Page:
Matzek needed four pitches to discard Pujols. In years past, the Dodgers would’ve followed him with a dangerous threat off the bench. This year their bench wasn’t the same, evidenced by Souza, a veteran signed in late May to address their lack of depth, being used in one of the season’s most important spots. He also struck out on four pitches. Matzek needed just three for Betts.

“His fastball is an elite fastball,” Betts said of Matzek. “When you pair it with a really good breaking ball, the combination shut us down every time. I know he shut me down. So just have to tip my cap to him.”

On a day when he was supposed to take the mound to help save the Dodgers’ season, Scherzer told reporters he didn’t start because he’s too fatigued.

Scherzer cited “general muscle soreness” as the reason why he was scratched from his scheduled start Saturday. He maintained he isn’t dealing with an injury. He said there isn’t any structural damage in his arm. The impending free agent said he just didn’t rebound from the “dead arm” he experienced in Game 2 last Sunday in time to pitch Saturday.

“I just wasn’t recovering,” Scherzer said. “I got to basically Day 4 and it felt like Day 1 still.”

Scherzer, 37, said the fatigue was a cumulation of his workload, which included a one-inning relief appearance closing out Game 5 of the NLDS against the Giants. Scherzer said he didn’t regret telling the team he was available that night. He was expected to pitch, in some capacity, Sunday if there was a Game 7. But he watched the Dodgers’ season end from the visiting dugout Saturday.

The Braves opened the scoring with a two-out 1-2 punch in the first inning. Freddie Freeman had grounded into a double play when Ozzie Albies lined a double.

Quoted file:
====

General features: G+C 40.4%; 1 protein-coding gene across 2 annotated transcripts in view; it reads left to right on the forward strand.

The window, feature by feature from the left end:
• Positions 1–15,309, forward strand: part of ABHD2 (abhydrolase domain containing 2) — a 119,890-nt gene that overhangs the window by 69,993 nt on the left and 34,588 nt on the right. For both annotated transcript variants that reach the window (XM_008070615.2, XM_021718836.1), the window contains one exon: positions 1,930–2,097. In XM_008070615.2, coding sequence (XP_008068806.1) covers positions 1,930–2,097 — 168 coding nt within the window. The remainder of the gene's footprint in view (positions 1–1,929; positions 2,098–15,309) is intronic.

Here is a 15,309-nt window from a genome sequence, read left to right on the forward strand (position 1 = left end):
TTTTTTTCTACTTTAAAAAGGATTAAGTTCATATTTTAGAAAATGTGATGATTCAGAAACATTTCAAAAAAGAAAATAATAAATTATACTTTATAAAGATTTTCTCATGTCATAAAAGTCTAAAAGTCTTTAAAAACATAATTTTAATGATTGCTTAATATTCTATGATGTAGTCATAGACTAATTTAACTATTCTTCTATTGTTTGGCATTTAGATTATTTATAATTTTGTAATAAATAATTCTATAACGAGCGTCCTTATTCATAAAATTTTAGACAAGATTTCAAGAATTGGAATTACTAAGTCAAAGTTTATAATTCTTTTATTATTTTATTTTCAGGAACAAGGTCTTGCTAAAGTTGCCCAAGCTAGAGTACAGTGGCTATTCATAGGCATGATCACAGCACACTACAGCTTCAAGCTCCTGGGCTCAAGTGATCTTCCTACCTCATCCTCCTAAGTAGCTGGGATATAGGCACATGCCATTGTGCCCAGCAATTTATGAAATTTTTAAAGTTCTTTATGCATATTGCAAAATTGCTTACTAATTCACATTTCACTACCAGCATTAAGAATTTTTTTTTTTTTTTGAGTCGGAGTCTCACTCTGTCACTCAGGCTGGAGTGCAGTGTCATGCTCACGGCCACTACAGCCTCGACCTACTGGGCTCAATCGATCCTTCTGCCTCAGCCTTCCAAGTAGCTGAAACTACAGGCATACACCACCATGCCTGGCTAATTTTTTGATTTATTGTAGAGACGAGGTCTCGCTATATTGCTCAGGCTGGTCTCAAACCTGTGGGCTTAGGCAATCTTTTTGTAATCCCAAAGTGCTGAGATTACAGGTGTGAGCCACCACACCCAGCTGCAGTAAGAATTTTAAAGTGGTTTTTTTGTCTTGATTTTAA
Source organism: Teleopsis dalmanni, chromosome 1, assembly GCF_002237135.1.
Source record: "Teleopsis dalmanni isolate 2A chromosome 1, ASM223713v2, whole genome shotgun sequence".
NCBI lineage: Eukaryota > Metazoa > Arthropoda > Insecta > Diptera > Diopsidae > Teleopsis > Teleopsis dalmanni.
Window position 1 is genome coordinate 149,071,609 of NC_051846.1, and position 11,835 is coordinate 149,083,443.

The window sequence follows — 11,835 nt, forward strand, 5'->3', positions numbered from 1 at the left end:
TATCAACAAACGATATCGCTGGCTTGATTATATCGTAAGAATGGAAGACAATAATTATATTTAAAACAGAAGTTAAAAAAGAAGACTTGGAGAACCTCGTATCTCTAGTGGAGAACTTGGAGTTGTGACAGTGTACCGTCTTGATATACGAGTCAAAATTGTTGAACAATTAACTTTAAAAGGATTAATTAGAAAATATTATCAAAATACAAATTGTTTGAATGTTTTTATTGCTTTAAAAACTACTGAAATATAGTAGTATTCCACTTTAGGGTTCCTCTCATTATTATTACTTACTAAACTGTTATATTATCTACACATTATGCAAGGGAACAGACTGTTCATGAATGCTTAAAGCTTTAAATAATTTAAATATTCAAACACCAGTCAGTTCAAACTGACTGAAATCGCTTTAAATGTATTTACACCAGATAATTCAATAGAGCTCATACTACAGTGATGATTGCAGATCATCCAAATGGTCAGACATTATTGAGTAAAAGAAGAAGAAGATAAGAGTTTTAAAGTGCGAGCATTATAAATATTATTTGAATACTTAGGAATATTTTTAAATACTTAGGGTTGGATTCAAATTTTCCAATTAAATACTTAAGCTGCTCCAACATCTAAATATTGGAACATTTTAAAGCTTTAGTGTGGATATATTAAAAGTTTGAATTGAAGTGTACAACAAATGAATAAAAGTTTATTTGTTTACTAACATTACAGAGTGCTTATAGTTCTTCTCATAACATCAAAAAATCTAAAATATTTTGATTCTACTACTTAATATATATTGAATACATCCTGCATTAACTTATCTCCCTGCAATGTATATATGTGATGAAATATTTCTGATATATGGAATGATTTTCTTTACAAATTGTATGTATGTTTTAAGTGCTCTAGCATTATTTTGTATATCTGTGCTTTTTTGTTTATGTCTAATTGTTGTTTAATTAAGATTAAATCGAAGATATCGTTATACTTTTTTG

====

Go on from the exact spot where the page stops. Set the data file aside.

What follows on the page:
Austin Riley then traded places with him, smacking a slider for an RBI, ground-rule double. It was the only run the Braves scored in the inning, but they squared up Buehler. Four of the five balls they put in play had exit velocities of at least 97 mph.

Buehler navigated the next two innings without giving up a run. That changed in fourth, and again with two outs. Travis d’Arnaud initiated the rally with a walk. Snitker then had Ehire Adrianza pinch-hit for pitcher Ian Anderson.

Adrianza hadn’t recorded a hit in 22 days, and Braves pinch-hitters were 0 for 11 in the series when he stepped in the batter’s box. Both skids were snapped on the second pitch when Adrianza lined the second pitch down the right-field line for a double.

D’Arnaud had a chance to score from first, but third base coach Ron Washington, known for a liberal green light, held him up. It was on Rosario to make sure the choice wouldn’t be remembered as a season-changing mistake.

Left-hander Alex Vesia was warming in the Dodgers’ bullpen. Having him face Rosario, a left-handed hitter, would’ve given the Dodgers a more favorable matchup. But Roberts had Buehler face the hottest hitter on the planet.

“I just felt in that moment he was the best option,” Roberts said.

The decision to stick with Buehler appeared to be a good one to start. Rosario fell behind in the count 0-and-2 on two cutters. But he wouldn’t go away. Buehler tried sneaking another cutter by him and Rosario fouled it off. Then he took a sinker for a ball. Then he fouled off a cutter and a sinker.

Buehler’s strategy was obvious. He was going to attack Rosario with hard stuff. The plan backfired. Rosario clobbered a cutter to spark madness. He faced the Braves’ dugout and hopped down the first-base line, pounding his chest. The blast was Rosario’s third home run and 14th hit of the series, matching the major league record by a player in any postseason series.

“Rosario is obviously kind of on a different planet right now,” Buehler said.

Three innings later, Matzek was the one celebrating when he fired a 98-mph fastball past Betts. All Betts could do was shake his head.

This story originally appeared in Los Angeles Times.